Ah-mazing. I would now like all of my tea, from this day forward, to be served in hand sewn ceramics. Love, love, love.

jane denton


Oooh… new, quiet, dreamy embroidery work by New Zealand based artist Jane Denton! I’ve written about Jane’s work before – gorgeous, beautifully embroidered geometric shapes – but for those pieces she used bright pops of color like hot pink and deep yellow. This new series is so soft and quiet. Shhh, I think I can hear them whispering my name… “Danielle, you need to have all of us in your house. Immediately.”

{Photos: styled/shot at LET LIV by Kirsty Gibson Photography}

jenny lumelsky & tomer ronen


“Do you believe in fairies? If you do clap your hands”

J.M. Barrie, Peter Pan



“Swallow, Swallow, little Swallow.” said the Prince, “will you stay with me one night longer?”

Oscar Wilde, The happy prince



“A black shadow dropped down into the circle. It was Bagheera the Black Panther, inky black all over, but with the panther markings showing up in certain lights like the pattern of watered silk.”

Rudyard Kipling, The jungle book



“If you love a flower that lives on a star, it is sweet to look at the sky at night. All the stars are a-bloom with flowers…”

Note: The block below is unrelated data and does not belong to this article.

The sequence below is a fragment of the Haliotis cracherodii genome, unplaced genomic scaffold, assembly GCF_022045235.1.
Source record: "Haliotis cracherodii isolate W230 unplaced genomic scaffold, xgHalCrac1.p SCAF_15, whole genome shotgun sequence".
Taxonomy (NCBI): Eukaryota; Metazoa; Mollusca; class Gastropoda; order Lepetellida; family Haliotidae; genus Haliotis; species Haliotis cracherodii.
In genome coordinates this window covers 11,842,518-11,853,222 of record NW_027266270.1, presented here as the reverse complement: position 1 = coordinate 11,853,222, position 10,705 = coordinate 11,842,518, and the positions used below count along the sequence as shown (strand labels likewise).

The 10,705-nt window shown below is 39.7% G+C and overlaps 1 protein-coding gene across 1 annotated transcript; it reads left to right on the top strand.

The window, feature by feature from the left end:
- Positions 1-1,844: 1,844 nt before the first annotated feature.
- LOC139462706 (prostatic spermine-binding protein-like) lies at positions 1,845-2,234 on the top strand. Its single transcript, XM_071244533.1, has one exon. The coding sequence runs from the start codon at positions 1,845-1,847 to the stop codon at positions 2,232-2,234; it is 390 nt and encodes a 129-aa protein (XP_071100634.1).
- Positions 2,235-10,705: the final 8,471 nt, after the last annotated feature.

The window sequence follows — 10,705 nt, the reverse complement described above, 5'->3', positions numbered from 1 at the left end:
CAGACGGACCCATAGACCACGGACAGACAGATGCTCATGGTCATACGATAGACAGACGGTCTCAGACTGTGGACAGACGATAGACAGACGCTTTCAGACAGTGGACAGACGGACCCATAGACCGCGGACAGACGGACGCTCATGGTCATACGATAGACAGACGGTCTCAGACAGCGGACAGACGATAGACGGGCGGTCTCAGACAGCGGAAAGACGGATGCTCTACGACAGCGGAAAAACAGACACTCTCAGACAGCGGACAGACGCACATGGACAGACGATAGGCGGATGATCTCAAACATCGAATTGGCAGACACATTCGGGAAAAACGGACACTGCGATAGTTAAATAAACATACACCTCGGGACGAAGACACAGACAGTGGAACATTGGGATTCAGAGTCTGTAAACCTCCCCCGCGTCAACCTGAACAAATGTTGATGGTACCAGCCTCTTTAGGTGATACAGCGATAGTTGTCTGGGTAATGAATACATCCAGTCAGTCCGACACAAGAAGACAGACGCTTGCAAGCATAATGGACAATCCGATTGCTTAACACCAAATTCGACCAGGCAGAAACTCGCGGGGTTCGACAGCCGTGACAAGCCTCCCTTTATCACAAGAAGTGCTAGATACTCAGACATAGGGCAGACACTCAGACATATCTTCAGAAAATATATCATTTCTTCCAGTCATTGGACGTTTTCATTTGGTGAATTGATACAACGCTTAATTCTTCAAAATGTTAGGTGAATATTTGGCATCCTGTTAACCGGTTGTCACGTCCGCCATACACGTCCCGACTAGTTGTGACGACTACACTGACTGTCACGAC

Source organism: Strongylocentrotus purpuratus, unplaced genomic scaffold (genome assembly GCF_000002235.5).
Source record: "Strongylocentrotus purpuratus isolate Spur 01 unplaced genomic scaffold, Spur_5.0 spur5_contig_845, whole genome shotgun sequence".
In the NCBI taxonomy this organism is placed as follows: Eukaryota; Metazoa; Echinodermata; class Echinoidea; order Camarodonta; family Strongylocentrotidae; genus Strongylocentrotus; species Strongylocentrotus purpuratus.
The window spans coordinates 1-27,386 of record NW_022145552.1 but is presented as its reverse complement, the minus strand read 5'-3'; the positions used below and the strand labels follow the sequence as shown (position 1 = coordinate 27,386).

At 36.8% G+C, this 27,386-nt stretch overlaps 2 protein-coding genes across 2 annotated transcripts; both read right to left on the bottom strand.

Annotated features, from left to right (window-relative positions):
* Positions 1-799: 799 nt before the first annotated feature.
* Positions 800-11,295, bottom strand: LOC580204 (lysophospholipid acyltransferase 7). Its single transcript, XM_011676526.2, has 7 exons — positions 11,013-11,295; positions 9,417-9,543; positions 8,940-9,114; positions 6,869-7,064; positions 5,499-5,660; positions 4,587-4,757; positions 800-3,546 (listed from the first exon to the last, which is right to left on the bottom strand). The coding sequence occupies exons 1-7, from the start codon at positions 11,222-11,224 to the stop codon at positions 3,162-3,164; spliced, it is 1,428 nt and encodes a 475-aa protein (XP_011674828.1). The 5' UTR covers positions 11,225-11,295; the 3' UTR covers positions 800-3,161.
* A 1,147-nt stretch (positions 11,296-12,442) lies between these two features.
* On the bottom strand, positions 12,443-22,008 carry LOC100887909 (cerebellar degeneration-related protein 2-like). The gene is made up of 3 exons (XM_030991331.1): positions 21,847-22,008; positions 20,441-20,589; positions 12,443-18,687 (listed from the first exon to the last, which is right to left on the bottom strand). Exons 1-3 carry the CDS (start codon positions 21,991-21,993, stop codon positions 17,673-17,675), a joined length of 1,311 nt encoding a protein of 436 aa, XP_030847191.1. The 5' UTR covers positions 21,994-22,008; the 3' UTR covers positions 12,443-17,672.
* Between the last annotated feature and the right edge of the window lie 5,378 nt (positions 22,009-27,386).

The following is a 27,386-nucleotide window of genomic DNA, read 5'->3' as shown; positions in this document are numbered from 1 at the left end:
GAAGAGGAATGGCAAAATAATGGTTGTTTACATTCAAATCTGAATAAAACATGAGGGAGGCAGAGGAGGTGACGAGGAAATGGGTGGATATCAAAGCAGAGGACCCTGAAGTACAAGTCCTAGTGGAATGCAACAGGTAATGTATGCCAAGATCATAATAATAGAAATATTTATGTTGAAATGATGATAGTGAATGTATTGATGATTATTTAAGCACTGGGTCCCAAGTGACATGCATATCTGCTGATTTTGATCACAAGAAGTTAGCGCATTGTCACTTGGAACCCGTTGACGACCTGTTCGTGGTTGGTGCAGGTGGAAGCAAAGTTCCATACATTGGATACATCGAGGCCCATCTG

Antoine de Saint-Exupéry, The little prince



“Do you know, I always thought unicorns were fabulous monsters, too? I never saw one alive before!”

“Well, now that we have seen each other”, said the unicorn, “if you’ll believe in me, i’ll believe in you.”

Lewis Carroll, Through the looking-glass


Oh my. Jenny Lumelsky & Tomer Ronen founded Touchka Tales because of their love for storytelling and because they wanted to “play in between the two worlds of Illustration and Fashion”… well, mission accomplished! From The Little Prince to The Jungle Book, they’ve picked five nostalgic stories from childhood to illustrate for their first series. Sigh. Now I want to read all of those stories again… while wearing the matching scarf, clearly.

megan whitmarsh


I may never look at another book or magazine the same way again! Oh, I would love a stack of these hand sewn, fabric art books/magazines by American artist Megan Whitmarsh on my coffee table. And I know this post is not about me, but have to say it… how insanely cool would it be if she made “Creative Block” out of fabric, foam, embroidery thread, and markers!? Speaking of which, I wonder if these are the markers she uses:



mirim seo

Philadelphia based artist/designer Mirim Seo sent her Special Sashimi project to me last week. For the first two or three pages, I thought “Oh, cute. A book about Sushi” … and then a few pages later, I gasped.

“Special Sashimi is about the slaughter of dolphins in Japan. The story topicted in this book is true. Each year Japan fishermen kill around 2,300 dolphins as a form of pest control, which has been accepted as tradition. And the killed dolphins end up in freezers and served sashimi in Japan. Illustrated with hand-sewing and watercolor on fabric. With this book, I hope to spread the true and help stop the senseless killing of the Taiji dolphins.”

Such a sad story, so beautifully told. If you’re interested to learn more, please visit this project on Mirim’s site.